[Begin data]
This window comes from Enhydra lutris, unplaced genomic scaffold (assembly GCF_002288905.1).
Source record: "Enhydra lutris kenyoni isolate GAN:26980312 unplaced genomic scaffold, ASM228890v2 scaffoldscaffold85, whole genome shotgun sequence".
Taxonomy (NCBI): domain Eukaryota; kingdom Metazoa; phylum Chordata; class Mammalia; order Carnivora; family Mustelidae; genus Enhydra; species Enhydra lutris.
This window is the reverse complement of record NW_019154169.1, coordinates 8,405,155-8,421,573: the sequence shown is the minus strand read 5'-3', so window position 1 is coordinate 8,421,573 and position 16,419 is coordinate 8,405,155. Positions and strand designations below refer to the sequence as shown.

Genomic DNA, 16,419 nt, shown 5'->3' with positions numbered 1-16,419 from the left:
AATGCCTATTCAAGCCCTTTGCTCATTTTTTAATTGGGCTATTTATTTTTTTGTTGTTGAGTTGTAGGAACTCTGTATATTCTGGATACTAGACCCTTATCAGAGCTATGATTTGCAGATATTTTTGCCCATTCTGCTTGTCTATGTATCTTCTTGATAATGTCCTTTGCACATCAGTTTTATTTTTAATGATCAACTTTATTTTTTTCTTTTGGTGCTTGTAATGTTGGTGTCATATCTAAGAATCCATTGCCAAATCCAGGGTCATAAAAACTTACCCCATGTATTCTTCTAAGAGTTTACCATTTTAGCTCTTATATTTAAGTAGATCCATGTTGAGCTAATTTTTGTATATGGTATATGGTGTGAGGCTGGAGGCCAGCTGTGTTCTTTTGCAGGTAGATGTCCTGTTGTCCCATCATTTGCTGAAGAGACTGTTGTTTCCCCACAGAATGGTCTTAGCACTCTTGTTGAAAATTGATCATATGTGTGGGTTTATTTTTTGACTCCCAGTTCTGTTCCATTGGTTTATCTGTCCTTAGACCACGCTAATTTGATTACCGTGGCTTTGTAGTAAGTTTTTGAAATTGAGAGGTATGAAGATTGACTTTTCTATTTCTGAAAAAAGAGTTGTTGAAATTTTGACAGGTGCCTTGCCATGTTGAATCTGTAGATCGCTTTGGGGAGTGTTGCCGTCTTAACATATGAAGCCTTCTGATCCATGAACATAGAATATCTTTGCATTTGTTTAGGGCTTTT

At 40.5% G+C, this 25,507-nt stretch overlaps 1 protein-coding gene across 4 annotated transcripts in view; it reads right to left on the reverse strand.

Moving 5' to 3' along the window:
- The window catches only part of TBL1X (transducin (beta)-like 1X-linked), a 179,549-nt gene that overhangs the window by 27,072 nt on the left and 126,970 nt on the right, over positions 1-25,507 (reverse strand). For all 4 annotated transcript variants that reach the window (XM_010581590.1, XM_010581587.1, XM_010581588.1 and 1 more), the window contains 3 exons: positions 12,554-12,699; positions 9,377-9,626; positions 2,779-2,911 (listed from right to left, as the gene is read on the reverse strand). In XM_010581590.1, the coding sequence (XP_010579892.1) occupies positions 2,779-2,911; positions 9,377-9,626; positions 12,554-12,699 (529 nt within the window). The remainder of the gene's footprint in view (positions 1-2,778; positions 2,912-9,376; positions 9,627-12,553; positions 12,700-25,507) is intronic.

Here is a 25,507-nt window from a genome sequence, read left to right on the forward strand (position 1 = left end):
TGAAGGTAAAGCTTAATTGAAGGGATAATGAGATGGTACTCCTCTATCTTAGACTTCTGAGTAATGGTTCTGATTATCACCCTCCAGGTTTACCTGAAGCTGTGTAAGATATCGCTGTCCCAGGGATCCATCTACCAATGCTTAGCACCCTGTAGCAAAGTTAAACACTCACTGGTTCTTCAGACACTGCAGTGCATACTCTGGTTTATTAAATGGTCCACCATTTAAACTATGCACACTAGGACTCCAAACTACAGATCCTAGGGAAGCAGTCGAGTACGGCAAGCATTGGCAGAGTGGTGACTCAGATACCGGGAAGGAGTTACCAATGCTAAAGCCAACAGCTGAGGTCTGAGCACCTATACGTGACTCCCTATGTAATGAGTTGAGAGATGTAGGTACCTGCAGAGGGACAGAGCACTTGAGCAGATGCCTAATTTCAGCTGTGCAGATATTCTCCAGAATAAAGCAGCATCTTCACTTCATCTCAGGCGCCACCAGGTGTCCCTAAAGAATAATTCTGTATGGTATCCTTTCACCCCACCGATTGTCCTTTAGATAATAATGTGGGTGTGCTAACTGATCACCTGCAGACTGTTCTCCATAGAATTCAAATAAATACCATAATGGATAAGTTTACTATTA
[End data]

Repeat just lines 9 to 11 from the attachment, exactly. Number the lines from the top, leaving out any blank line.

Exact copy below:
- The window catches only part of TBL1X (transducin (beta)-like 1X-linked), a 179,549-nt gene that overhangs the window by 27,072 nt on the left and 126,970 nt on the right, over positions 1-25,507 (reverse strand). For all 4 annotated transcript variants that reach the window (XM_010581590.1, XM_010581587.1, XM_010581588.1 and 1 more), the window contains 3 exons: positions 12,554-12,699; positions 9,377-9,626; positions 2,779-2,911 (listed from right to left, as the gene is read on the reverse strand). In XM_010581590.1, the coding sequence (XP_010579892.1) occupies positions 2,779-2,911; positions 9,377-9,626; positions 12,554-12,699 (529 nt within the window). The remainder of the gene's footprint in view (positions 1-2,778; positions 2,912-9,376; positions 9,627-12,553; positions 12,700-25,507) is intronic.

Here is a 25,507-nt window from a genome sequence, read left to right on the forward strand (position 1 = left end):
TGAAGGTAAAGCTTAATTGAAGGGATAATGAGATGGTACTCCTCTATCTTAGACTTCTGAGTAATGGTTCTGATTATCACCCTCCAGGTTTACCTGAAGCTGTGTAAGATATCGCTGTCCCAGGGATCCATCTACCAATGCTTAGCACCCTGTAGCAAAGTTAAACACTCACTGGTTCTTCAGACACTGCAGTGCATACTCTGGTTTATTAAATGGTCCACCATTTAAACTATGCACACTAGGACTCCAAACTACAGATCCTAGGGAAGCAGTCGAGTACGGCAAGCATTGGCAGAGTGGTGACTCAGATACCGGGAAGGAGTTACCAATGCTAAAGCCAACAGCTGAGGTCTGAGCACCTATACGTGACTCCCTATGTAATGAGTTGAGAGATGTAGGTACCTGCAGAGGGACAGAGCACTTGAGCAGATGCCTAATTTCAGCTGTGCAGATATTCTCCAGAATAAAGCAGCATCTTCACTTCATCTCAGGCGCCACCAGGTGTCCCTAAAGAATAATTCTGTATGGTATCCTTTCACCCCACCGATTGTCCTTTAGATAATAATGTGGGTGTGCTAACTGATCACCTGCAGACTGTTCTCCATAGAATTCAAATAAATACCATAATGGATAAGTTTACTATTA